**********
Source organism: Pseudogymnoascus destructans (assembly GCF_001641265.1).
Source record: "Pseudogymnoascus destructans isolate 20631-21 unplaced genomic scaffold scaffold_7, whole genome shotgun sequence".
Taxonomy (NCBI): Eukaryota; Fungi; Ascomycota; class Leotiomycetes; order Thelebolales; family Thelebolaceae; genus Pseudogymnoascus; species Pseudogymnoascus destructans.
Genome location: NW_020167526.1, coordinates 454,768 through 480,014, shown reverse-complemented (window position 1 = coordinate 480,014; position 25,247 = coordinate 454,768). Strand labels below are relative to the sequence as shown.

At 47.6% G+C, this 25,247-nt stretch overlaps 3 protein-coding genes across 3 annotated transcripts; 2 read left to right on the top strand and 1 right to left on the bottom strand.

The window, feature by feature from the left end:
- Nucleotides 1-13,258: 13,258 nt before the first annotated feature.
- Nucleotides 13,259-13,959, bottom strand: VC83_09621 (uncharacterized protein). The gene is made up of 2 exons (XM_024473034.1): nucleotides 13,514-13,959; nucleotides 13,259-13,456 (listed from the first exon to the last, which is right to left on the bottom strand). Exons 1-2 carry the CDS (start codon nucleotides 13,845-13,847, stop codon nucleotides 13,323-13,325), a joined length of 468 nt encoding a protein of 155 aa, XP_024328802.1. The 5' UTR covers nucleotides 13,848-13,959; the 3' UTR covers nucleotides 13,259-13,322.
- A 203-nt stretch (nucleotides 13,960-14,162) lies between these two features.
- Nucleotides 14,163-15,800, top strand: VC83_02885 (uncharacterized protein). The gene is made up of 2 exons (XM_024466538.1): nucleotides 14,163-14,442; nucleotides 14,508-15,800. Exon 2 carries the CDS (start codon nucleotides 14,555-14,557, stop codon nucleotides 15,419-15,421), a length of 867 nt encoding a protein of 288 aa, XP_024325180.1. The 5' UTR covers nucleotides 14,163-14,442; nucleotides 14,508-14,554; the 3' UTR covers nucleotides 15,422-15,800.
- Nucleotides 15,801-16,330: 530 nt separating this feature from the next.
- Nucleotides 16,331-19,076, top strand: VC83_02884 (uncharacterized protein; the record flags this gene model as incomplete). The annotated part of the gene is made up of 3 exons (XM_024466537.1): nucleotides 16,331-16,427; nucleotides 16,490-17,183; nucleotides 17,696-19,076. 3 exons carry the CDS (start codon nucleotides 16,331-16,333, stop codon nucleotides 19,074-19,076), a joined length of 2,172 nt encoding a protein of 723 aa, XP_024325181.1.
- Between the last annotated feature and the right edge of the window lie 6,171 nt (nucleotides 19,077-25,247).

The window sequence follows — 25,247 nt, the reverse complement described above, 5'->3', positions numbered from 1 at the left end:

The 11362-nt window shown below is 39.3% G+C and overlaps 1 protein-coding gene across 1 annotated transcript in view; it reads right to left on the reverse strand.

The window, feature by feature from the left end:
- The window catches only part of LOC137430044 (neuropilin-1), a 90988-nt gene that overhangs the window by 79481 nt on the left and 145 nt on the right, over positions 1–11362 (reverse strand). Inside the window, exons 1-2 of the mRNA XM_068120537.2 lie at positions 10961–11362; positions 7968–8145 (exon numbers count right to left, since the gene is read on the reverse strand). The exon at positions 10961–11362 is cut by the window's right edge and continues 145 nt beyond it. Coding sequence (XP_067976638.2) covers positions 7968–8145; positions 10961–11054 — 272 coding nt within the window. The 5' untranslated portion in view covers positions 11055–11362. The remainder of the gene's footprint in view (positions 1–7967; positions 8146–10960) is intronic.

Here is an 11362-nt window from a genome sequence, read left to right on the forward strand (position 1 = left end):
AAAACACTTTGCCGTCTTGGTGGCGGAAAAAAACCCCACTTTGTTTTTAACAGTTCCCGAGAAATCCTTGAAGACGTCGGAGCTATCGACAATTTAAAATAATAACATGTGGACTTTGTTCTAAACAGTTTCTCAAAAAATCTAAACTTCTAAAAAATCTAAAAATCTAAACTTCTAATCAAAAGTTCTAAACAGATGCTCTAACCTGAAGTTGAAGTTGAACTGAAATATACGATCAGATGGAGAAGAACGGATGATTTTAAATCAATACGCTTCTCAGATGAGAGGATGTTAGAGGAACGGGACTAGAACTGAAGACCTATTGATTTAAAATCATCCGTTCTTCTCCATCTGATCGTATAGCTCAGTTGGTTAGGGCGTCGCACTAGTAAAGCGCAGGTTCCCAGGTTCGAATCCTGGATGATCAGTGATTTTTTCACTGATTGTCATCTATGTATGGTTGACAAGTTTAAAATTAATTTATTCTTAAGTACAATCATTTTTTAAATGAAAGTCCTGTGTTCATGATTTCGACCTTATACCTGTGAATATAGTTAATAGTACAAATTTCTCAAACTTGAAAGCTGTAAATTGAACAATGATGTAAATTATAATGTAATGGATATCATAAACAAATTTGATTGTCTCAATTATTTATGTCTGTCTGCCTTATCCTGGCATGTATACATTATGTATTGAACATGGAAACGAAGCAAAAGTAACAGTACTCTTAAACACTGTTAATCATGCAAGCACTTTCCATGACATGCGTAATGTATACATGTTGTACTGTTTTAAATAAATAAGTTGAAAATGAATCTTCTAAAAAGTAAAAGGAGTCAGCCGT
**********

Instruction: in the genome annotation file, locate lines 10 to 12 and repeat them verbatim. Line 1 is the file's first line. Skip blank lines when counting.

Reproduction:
- Nucleotides 14,163-15,800, top strand: VC83_02885 (uncharacterized protein). The gene is made up of 2 exons (XM_024466538.1): nucleotides 14,163-14,442; nucleotides 14,508-15,800. Exon 2 carries the CDS (start codon nucleotides 14,555-14,557, stop codon nucleotides 15,419-15,421), a length of 867 nt encoding a protein of 288 aa, XP_024325180.1. The 5' UTR covers nucleotides 14,163-14,442; nucleotides 14,508-14,554; the 3' UTR covers nucleotides 15,422-15,800.
- Nucleotides 15,801-16,330: 530 nt separating this feature from the next.
- Nucleotides 16,331-19,076, top strand: VC83_02884 (uncharacterized protein; the record flags this gene model as incomplete). The annotated part of the gene is made up of 3 exons (XM_024466537.1): nucleotides 16,331-16,427; nucleotides 16,490-17,183; nucleotides 17,696-19,076. 3 exons carry the CDS (start codon nucleotides 16,331-16,333, stop codon nucleotides 19,074-19,076), a joined length of 2,172 nt encoding a protein of 723 aa, XP_024325181.1.